Social Sciences

  • SOCIO 582 - The Construction of the Criminal Mind

    Credits: 3

    Examines interaction between social forces and physical experiences, such as cognitive impairment and/or abuse.  Critically reviews history of criminology and biological theories of crime; explores how remnants of these feature in current explanations of crime.

    Typically Offered
    S, Intersessions

    K-State 8
    Ethical Reasoning and Responsibility
    Social Sciences

  • SOCIO 592 - Anatomy of Mass Murder
    Credits: 3

    Examines a specific kind of murder, killing of four or more people in a single incident. Examines the killers’ pathways, the weapons, and especially the social context of mass murder.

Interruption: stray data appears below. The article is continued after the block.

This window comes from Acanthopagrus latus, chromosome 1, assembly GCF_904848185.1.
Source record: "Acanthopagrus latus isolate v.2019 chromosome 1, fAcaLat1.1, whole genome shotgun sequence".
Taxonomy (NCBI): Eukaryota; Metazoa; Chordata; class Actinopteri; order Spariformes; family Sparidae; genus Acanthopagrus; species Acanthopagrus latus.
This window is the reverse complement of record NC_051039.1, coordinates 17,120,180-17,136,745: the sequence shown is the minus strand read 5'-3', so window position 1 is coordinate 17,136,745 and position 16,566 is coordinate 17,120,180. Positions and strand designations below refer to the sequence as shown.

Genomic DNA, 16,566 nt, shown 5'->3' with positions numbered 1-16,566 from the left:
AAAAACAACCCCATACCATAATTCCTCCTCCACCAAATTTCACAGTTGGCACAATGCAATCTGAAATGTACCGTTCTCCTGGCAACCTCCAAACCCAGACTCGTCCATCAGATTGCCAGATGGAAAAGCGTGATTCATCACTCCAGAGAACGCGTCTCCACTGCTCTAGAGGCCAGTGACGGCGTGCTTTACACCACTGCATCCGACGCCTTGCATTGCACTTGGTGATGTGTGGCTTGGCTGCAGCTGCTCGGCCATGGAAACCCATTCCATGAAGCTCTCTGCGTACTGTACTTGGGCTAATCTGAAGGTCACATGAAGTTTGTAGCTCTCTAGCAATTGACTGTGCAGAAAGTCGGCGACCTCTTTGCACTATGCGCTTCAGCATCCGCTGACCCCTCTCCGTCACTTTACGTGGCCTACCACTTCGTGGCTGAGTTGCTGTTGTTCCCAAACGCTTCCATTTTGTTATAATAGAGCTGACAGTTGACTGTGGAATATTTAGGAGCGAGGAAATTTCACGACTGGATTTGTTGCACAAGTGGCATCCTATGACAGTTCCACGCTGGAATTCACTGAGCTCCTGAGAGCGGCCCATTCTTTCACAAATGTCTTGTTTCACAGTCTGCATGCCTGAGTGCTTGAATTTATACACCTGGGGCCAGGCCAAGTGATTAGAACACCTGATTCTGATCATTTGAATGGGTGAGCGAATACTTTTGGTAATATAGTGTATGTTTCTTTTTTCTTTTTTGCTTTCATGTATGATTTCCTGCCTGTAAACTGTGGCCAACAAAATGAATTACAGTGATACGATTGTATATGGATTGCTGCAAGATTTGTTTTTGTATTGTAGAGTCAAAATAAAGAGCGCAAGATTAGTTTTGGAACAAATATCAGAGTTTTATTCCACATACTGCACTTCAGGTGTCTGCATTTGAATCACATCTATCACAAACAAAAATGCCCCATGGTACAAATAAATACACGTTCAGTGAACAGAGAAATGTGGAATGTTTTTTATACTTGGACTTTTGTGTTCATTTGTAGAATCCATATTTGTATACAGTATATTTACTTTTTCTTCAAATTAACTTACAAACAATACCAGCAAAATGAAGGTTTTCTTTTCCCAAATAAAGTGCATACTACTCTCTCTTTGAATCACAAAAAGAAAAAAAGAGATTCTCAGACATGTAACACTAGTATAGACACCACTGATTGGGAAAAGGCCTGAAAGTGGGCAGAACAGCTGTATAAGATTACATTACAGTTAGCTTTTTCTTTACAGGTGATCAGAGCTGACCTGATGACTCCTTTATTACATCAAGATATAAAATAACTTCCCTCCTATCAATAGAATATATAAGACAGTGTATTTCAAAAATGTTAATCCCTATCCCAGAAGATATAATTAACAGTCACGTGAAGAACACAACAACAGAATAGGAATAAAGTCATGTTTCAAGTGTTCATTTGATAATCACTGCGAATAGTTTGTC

Requisites
    Recommended prerequisite: Any social science course.

    Typically Offered
    Fall, Spring

    K-State 8
    Human Diversity within the U.S.
    Social Sciences
  • SOCIO 635 - Sociology of Human Trafficking

    Credits: 3

    The course explores a range of topics related to human trafficking, anti-trafficking institutions, and legislation in the context of globalization. Analysis of contemporary forms of slavery-like practices (forced labor, child trafficking, domestic servitude, and others), with primary focus on sex trafficking of women.

    Typically Offered
    Summer

    K-State 8
    None

  • SOCIO 665 - Women and Crime

    Nature and extent of criminal offending among women and women offenders’ interactions with legal and criminal justice systems; women’s victimization, including rape and intimate violence; women workers in the criminal justice system, specifically in law, policing, and prison work.